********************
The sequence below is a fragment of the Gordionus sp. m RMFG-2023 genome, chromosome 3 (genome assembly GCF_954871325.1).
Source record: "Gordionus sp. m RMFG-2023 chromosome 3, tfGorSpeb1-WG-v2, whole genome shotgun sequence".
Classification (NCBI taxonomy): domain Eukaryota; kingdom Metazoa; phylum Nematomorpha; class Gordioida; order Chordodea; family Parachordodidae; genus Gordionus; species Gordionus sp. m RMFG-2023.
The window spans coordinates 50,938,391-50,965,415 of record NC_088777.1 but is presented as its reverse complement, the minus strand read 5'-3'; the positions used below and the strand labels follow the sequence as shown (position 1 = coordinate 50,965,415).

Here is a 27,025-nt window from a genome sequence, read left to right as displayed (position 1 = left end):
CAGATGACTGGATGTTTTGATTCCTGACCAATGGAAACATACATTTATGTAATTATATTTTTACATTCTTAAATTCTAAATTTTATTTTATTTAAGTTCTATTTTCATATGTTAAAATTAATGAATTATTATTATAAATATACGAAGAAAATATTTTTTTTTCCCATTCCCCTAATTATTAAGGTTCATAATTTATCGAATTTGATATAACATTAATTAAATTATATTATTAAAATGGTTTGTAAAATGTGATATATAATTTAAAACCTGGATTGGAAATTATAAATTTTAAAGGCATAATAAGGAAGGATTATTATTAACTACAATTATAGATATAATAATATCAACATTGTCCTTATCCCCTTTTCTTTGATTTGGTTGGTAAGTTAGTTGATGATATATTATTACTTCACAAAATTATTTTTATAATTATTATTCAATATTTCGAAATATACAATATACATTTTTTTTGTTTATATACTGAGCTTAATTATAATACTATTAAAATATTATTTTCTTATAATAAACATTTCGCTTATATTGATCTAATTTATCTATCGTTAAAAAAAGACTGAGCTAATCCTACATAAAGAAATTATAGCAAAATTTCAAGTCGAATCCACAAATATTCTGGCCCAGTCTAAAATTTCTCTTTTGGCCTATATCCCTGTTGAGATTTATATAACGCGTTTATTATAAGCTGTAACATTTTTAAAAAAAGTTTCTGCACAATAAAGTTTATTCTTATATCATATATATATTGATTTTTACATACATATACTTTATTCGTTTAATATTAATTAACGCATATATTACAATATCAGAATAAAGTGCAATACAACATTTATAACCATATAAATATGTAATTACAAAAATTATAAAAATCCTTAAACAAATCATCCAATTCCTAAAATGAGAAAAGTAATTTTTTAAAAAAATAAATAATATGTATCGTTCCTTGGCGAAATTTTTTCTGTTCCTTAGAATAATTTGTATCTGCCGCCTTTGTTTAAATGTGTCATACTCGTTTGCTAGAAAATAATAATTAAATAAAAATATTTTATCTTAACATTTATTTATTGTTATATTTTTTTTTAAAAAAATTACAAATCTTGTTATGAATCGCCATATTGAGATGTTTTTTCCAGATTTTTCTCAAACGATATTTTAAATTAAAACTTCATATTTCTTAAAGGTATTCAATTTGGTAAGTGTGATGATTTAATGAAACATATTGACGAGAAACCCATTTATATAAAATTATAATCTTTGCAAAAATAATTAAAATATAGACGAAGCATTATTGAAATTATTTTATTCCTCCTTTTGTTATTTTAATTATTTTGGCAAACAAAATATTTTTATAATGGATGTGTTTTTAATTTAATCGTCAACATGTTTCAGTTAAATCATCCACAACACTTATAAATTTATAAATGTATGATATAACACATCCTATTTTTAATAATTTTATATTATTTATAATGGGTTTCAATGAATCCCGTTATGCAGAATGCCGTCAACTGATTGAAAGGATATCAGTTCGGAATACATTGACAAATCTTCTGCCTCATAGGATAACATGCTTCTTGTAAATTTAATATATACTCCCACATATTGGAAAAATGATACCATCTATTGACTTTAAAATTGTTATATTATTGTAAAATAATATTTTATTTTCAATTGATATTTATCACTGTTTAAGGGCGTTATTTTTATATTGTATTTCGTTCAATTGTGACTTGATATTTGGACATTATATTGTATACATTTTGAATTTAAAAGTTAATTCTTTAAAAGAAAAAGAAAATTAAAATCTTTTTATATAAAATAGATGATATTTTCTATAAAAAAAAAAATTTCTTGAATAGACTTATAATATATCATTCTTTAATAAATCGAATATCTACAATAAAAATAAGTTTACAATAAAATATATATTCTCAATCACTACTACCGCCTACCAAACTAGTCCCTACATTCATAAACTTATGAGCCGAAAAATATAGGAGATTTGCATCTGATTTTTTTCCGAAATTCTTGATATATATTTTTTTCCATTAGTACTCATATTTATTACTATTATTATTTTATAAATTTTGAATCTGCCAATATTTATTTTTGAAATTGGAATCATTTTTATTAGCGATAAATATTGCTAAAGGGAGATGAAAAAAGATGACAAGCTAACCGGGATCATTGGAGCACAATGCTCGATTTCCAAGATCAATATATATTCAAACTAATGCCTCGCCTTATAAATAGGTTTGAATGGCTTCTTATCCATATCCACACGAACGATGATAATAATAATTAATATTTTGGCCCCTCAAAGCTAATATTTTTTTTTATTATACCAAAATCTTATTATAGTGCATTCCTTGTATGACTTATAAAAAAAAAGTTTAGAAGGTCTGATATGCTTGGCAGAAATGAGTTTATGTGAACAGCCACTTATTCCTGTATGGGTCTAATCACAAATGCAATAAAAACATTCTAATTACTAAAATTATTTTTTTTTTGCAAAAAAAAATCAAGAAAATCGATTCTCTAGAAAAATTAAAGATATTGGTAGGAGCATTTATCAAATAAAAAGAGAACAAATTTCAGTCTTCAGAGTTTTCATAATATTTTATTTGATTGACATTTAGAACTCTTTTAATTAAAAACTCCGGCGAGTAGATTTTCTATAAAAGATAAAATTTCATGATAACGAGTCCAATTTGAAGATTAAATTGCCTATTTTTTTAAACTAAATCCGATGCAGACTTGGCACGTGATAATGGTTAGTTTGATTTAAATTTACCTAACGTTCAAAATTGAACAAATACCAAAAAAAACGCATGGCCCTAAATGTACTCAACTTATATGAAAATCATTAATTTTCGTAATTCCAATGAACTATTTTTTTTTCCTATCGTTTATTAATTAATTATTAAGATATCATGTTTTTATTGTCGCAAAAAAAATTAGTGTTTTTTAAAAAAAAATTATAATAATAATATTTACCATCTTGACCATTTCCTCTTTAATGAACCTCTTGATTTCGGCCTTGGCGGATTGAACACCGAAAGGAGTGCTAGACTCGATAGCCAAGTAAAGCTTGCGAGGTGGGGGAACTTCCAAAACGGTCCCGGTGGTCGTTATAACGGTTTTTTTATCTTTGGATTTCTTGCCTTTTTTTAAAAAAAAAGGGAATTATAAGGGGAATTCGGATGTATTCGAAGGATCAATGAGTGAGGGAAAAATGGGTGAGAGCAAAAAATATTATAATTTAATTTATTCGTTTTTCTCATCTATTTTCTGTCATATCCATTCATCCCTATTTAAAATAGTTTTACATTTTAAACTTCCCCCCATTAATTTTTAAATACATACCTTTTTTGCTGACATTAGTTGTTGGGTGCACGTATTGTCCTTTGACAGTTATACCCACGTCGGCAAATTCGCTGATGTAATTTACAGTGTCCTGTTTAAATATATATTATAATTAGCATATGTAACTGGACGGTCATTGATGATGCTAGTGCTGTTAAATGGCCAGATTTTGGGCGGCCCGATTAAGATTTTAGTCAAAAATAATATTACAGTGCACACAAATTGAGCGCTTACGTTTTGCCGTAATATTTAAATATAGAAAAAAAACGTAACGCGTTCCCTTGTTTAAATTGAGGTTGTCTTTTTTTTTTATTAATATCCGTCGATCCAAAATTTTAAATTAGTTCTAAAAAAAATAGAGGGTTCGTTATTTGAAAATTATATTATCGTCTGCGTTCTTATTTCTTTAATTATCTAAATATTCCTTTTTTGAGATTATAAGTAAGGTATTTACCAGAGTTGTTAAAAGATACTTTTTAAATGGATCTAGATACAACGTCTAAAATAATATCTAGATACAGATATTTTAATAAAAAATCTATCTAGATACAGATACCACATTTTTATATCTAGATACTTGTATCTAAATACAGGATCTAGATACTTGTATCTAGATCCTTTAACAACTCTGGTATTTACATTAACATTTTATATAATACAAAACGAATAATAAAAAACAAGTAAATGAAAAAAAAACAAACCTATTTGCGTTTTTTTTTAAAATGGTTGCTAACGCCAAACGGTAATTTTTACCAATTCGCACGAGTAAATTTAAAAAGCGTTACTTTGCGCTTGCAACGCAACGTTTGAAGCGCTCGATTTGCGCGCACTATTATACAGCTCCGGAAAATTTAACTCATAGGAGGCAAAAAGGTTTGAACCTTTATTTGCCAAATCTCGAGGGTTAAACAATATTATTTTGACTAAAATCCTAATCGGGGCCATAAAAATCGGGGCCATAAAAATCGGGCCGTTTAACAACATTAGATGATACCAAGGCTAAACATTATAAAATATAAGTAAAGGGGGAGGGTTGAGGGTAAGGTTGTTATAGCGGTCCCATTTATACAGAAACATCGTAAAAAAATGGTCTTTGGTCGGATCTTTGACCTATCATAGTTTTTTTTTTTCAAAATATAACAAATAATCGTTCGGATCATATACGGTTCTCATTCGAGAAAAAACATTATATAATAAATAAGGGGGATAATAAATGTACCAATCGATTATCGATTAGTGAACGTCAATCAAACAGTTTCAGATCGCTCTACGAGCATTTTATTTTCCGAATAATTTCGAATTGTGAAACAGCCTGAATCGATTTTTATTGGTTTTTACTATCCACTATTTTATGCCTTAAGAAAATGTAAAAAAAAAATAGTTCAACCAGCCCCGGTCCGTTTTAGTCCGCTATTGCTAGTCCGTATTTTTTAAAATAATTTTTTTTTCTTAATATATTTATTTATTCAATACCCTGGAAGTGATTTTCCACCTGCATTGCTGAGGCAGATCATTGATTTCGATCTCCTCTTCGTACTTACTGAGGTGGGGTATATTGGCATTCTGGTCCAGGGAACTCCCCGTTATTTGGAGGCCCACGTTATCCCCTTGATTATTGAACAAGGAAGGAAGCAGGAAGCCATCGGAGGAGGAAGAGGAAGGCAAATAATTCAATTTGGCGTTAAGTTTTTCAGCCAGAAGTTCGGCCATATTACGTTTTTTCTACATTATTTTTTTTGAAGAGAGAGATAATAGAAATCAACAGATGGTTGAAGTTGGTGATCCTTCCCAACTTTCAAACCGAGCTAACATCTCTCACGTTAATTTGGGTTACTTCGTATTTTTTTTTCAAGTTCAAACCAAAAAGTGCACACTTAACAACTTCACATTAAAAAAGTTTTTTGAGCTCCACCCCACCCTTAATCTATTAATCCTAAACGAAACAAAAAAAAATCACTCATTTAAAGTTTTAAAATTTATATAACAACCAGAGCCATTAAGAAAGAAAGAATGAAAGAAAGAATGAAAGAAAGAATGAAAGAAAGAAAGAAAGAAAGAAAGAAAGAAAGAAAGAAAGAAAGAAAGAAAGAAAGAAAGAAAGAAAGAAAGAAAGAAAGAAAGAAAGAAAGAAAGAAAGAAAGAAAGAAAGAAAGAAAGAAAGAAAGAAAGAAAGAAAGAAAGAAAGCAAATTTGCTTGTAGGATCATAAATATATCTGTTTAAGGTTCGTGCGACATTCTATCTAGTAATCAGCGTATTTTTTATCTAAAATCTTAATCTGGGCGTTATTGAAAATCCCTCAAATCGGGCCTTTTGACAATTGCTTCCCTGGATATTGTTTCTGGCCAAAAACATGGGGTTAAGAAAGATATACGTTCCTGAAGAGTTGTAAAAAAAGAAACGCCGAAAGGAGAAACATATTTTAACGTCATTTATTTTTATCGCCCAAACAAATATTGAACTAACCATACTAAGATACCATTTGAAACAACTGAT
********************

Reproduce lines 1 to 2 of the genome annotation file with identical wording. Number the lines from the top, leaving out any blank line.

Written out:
The sequence below is a fragment of the Gordionus sp. m RMFG-2023 genome, chromosome 3 (genome assembly GCF_954871325.1).
Source record: "Gordionus sp. m RMFG-2023 chromosome 3, tfGorSpeb1-WG-v2, whole genome shotgun sequence".